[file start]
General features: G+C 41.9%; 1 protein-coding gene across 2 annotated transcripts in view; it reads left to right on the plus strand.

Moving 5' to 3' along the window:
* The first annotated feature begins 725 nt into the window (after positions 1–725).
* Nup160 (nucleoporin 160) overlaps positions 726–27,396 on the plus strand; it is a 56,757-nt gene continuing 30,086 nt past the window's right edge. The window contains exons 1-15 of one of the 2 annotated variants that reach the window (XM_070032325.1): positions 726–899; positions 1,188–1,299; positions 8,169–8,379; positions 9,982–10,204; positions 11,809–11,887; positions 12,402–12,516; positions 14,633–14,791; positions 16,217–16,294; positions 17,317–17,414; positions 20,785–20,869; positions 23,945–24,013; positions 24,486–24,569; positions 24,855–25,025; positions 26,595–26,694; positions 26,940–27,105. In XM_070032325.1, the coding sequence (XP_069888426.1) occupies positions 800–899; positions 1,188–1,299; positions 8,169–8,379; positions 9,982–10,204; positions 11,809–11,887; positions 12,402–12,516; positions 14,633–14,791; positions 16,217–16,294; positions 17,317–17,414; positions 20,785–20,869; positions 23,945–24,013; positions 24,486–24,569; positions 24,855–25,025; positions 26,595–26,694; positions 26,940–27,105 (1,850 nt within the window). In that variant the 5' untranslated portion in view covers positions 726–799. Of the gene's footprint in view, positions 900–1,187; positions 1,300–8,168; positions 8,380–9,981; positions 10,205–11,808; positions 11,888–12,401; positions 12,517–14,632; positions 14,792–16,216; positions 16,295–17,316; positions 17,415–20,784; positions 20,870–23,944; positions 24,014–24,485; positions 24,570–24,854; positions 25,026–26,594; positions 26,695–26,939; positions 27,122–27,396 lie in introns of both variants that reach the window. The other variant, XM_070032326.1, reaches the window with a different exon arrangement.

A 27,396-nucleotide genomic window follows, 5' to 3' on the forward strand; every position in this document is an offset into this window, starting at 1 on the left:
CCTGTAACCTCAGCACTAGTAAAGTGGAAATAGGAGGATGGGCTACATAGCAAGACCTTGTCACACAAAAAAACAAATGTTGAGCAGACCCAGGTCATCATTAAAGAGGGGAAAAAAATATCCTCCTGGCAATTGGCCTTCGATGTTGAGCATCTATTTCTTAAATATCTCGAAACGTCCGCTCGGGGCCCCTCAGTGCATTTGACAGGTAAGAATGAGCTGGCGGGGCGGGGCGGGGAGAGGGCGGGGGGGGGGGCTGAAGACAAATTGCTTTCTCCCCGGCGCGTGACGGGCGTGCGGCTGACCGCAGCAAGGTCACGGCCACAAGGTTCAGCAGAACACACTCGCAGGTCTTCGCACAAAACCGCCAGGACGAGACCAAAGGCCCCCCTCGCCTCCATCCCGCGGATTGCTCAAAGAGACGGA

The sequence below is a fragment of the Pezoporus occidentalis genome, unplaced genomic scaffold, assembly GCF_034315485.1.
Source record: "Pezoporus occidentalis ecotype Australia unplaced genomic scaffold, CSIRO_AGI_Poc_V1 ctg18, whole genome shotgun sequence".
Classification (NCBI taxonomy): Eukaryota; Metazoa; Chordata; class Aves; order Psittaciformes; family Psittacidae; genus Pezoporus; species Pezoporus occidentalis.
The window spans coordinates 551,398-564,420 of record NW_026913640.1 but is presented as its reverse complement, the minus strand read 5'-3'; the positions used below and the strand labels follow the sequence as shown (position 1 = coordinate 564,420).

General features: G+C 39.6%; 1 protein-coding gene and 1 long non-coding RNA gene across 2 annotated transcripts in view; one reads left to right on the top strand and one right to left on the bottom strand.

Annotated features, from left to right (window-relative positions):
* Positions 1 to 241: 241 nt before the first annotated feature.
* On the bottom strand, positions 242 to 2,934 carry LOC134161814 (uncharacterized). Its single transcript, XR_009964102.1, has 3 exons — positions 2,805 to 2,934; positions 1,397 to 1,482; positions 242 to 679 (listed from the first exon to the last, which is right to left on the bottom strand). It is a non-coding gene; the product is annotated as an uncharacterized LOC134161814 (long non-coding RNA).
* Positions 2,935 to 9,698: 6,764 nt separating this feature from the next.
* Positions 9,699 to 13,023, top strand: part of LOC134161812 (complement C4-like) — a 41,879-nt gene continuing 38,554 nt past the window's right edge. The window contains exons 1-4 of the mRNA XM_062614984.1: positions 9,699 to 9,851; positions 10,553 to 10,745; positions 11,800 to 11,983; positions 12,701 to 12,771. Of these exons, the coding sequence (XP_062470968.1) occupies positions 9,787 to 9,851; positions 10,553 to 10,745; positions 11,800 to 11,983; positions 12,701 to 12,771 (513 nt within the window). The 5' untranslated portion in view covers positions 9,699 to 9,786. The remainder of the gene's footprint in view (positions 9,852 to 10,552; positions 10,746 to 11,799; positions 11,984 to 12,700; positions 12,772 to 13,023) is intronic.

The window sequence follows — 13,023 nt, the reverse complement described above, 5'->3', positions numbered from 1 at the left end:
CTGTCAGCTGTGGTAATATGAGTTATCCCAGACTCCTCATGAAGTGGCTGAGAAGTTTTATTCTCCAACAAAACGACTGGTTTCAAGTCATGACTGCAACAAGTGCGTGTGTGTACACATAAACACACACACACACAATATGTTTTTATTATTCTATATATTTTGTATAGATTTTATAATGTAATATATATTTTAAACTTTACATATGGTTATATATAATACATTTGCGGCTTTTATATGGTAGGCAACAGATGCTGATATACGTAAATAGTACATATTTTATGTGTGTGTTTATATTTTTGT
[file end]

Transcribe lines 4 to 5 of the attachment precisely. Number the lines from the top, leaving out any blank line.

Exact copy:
* Nup160 (nucleoporin 160) overlaps positions 726–27,396 on the plus strand; it is a 56,757-nt gene continuing 30,086 nt past the window's right edge. The window contains exons 1-15 of one of the 2 annotated variants that reach the window (XM_070032325.1): positions 726–899; positions 1,188–1,299; positions 8,169–8,379; positions 9,982–10,204; positions 11,809–11,887; positions 12,402–12,516; positions 14,633–14,791; positions 16,217–16,294; positions 17,317–17,414; positions 20,785–20,869; positions 23,945–24,013; positions 24,486–24,569; positions 24,855–25,025; positions 26,595–26,694; positions 26,940–27,105. In XM_070032325.1, the coding sequence (XP_069888426.1) occupies positions 800–899; positions 1,188–1,299; positions 8,169–8,379; positions 9,982–10,204; positions 11,809–11,887; positions 12,402–12,516; positions 14,633–14,791; positions 16,217–16,294; positions 17,317–17,414; positions 20,785–20,869; positions 23,945–24,013; positions 24,486–24,569; positions 24,855–25,025; positions 26,595–26,694; positions 26,940–27,105 (1,850 nt within the window). In that variant the 5' untranslated portion in view covers positions 726–799. Of the gene's footprint in view, positions 900–1,187; positions 1,300–8,168; positions 8,380–9,981; positions 10,205–11,808; positions 11,888–12,401; positions 12,517–14,632; positions 14,792–16,216; positions 16,295–17,316; positions 17,415–20,784; positions 20,870–23,944; positions 24,014–24,485; positions 24,570–24,854; positions 25,026–26,594; positions 26,695–26,939; positions 27,122–27,396 lie in introns of both variants that reach the window. The other variant, XM_070032326.1, reaches the window with a different exon arrangement.

A 27,396-nucleotide genomic window follows, 5' to 3' on the forward strand; every position in this document is an offset into this window, starting at 1 on the left: